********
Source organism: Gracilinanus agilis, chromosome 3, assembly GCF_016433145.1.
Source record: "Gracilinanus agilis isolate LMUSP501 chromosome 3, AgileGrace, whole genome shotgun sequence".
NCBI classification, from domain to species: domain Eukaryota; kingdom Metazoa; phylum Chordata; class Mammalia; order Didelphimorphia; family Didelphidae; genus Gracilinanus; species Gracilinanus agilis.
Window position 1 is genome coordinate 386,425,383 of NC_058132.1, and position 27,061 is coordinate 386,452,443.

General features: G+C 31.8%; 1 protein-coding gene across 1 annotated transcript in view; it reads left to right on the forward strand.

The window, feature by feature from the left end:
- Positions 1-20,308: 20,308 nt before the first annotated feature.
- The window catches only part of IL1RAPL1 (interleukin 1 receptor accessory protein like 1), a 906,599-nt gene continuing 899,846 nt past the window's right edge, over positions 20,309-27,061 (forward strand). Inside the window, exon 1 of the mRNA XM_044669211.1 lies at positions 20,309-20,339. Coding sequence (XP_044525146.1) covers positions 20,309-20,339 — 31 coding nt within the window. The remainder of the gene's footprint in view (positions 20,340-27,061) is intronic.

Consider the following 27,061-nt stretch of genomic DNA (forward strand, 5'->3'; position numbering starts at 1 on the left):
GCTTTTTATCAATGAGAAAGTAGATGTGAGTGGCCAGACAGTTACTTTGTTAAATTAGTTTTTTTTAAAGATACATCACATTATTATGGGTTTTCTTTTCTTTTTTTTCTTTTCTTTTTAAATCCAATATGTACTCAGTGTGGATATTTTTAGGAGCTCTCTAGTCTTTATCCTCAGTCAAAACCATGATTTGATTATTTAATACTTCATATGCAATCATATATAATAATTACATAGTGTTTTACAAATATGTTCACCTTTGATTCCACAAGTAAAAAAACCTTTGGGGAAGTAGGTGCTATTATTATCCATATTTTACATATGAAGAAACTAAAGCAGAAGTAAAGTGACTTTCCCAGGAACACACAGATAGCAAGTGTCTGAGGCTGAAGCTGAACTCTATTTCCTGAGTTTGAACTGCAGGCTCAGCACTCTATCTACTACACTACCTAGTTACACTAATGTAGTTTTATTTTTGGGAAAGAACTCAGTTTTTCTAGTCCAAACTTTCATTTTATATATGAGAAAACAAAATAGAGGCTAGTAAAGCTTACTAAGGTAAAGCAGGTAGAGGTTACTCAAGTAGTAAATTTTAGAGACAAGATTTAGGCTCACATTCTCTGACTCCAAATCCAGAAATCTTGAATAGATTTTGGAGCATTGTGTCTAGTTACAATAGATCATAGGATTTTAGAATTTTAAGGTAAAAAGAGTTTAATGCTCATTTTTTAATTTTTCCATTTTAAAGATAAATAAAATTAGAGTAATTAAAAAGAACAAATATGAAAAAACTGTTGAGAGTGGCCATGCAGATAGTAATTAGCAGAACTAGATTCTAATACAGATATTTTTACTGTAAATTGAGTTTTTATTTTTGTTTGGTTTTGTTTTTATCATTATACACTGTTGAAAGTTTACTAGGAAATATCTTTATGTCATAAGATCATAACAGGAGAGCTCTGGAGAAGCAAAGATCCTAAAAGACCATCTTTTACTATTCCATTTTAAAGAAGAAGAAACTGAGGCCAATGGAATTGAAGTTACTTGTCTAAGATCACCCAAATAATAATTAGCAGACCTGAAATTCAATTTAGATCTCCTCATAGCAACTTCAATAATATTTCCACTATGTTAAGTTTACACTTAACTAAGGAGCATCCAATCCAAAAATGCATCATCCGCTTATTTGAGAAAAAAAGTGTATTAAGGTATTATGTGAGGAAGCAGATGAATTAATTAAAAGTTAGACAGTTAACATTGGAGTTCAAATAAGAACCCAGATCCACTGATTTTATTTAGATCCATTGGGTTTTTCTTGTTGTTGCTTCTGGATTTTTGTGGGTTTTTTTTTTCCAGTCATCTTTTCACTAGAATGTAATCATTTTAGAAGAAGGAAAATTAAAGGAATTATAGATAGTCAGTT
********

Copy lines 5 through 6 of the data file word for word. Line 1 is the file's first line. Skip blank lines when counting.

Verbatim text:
General features: G+C 31.8%; 1 protein-coding gene across 1 annotated transcript in view; it reads left to right on the forward strand.

The window, feature by feature from the left end: